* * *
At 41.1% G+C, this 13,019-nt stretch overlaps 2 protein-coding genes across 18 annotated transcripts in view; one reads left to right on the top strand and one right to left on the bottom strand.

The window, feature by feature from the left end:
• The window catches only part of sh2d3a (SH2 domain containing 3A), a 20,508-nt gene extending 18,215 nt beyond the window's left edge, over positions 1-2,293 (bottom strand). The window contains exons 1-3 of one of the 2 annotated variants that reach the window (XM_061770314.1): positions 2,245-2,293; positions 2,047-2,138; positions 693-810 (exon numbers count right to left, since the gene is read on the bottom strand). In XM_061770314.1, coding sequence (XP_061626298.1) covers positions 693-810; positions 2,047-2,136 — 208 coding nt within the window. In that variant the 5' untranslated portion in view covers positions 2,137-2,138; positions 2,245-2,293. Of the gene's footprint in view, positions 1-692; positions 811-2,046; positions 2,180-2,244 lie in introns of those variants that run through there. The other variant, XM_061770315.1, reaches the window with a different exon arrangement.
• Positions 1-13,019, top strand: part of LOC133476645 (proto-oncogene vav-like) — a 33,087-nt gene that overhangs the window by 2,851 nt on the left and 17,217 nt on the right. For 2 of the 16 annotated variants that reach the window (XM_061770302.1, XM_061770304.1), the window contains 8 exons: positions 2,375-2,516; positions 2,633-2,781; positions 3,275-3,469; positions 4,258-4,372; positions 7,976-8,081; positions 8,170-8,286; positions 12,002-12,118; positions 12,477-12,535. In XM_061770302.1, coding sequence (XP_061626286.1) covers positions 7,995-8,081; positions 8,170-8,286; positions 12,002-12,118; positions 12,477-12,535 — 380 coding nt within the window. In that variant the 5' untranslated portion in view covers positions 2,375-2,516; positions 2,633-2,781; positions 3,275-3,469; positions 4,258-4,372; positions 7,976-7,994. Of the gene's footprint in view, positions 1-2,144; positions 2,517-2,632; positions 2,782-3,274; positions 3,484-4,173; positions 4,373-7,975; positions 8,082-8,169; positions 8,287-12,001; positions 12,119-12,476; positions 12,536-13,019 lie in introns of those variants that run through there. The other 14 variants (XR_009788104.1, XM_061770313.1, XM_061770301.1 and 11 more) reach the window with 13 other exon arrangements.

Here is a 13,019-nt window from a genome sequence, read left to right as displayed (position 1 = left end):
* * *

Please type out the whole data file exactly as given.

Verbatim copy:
At 41.1% G+C, this 13,019-nt stretch overlaps 2 protein-coding genes across 18 annotated transcripts in view; one reads left to right on the top strand and one right to left on the bottom strand.

The window, feature by feature from the left end:
• The window catches only part of sh2d3a (SH2 domain containing 3A), a 20,508-nt gene extending 18,215 nt beyond the window's left edge, over positions 1-2,293 (bottom strand). The window contains exons 1-3 of one of the 2 annotated variants that reach the window (XM_061770314.1): positions 2,245-2,293; positions 2,047-2,138; positions 693-810 (exon numbers count right to left, since the gene is read on the bottom strand). In XM_061770314.1, coding sequence (XP_061626298.1) covers positions 693-810; positions 2,047-2,136 — 208 coding nt within the window. In that variant the 5' untranslated portion in view covers positions 2,137-2,138; positions 2,245-2,293. Of the gene's footprint in view, positions 1-692; positions 811-2,046; positions 2,180-2,244 lie in introns of those variants that run through there. The other variant, XM_061770315.1, reaches the window with a different exon arrangement.
• Positions 1-13,019, top strand: part of LOC133476645 (proto-oncogene vav-like) — a 33,087-nt gene that overhangs the window by 2,851 nt on the left and 17,217 nt on the right. For 2 of the 16 annotated variants that reach the window (XM_061770302.1, XM_061770304.1), the window contains 8 exons: positions 2,375-2,516; positions 2,633-2,781; positions 3,275-3,469; positions 4,258-4,372; positions 7,976-8,081; positions 8,170-8,286; positions 12,002-12,118; positions 12,477-12,535. In XM_061770302.1, coding sequence (XP_061626286.1) covers positions 7,995-8,081; positions 8,170-8,286; positions 12,002-12,118; positions 12,477-12,535 — 380 coding nt within the window. In that variant the 5' untranslated portion in view covers positions 2,375-2,516; positions 2,633-2,781; positions 3,275-3,469; positions 4,258-4,372; positions 7,976-7,994. Of the gene's footprint in view, positions 1-2,144; positions 2,517-2,632; positions 2,782-3,274; positions 3,484-4,173; positions 4,373-7,975; positions 8,082-8,169; positions 8,287-12,001; positions 12,119-12,476; positions 12,536-13,019 lie in introns of those variants that run through there. The other 14 variants (XR_009788104.1, XM_061770313.1, XM_061770301.1 and 11 more) reach the window with 13 other exon arrangements.

Here is a 13,019-nt window from a genome sequence, read left to right as displayed (position 1 = left end):